Okay, okay, if you decide that you must invest in cryptocurrency, then the very least you can do is spend time researching the assets and platforms you plan to invest in. You should spend a lot of time, proportional to how much you’re investing. Like, pretend you’re buying a house.
A lot of the people who get scammed are newcomers to the crypto industry (though victims run the gamut in experience level), which makes a lot of sense, since crypto is pretty damn complicated. It’s easy to get lost in the labyrinth of terms, assets, and traders. Organizational complexity plus large money transfers is usually the perfect formula for fraud to take place, so here’s a couple suggestions:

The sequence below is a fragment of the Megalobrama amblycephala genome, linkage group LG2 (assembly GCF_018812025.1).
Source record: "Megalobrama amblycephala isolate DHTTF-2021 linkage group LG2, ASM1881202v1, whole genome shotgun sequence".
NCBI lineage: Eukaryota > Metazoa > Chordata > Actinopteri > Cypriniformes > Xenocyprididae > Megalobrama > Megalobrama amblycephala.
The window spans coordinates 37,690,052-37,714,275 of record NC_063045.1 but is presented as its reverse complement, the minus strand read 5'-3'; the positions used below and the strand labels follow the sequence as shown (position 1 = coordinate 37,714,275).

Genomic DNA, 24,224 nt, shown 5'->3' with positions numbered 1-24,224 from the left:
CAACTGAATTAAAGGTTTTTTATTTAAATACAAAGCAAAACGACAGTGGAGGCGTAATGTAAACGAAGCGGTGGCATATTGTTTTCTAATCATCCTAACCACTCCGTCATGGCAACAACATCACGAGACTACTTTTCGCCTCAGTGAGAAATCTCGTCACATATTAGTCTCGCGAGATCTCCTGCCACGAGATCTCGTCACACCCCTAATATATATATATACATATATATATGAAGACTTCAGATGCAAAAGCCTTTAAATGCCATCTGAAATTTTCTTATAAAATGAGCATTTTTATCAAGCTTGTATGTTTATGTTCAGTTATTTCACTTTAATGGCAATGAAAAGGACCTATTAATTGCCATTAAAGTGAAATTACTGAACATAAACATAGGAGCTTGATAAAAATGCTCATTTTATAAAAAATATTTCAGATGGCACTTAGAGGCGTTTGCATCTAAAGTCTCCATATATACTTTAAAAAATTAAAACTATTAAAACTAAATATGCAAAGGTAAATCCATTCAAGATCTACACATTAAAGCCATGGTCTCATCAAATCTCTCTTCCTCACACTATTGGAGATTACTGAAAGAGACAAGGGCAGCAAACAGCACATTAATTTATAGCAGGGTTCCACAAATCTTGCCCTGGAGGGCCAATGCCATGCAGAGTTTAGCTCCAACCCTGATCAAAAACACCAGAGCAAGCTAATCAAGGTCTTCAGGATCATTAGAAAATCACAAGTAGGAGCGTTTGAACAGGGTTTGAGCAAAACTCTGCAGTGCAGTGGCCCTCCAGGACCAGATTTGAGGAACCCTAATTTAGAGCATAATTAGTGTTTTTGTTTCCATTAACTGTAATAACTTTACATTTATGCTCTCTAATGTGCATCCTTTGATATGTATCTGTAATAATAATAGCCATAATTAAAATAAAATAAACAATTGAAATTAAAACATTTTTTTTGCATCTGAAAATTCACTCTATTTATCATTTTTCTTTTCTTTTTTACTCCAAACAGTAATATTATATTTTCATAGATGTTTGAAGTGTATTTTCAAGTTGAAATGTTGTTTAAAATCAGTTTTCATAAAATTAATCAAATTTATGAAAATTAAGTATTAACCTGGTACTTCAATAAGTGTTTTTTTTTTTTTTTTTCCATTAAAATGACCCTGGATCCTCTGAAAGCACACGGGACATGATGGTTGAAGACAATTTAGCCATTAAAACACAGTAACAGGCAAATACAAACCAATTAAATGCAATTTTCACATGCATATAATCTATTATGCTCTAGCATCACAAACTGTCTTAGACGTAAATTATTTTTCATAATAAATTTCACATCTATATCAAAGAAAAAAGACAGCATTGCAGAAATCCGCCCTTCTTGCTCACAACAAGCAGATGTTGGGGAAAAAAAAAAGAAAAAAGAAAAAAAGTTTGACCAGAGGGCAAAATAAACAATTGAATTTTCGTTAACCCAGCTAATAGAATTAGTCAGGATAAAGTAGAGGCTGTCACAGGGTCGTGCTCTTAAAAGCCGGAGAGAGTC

— Research the company or platform that you’re thinking about investing in. Who are the developers behind the project? How big is the team? How trusted are the people? Do they have LinkedIn profiles and socials? Do they have a proven track record of working on other crypto projects? Does the asset have any notable investors behind it that would lend it credibility?
— Carefully examine the websites connected to the platforms and applications that you’re using. Make sure that they aren’t lookalike apps designed to fool you. Vet them for professionalism and authenticity.
— Consider asking someone who works in the cryptocurrency industry and whom you trust for advice on whether to invest in a particular project or not.
— Assess whether there is a real community around the platform or coin that you’re considering putting money into, or whether it’s just one creep on the internet making big promises to you.
In short: do your homework!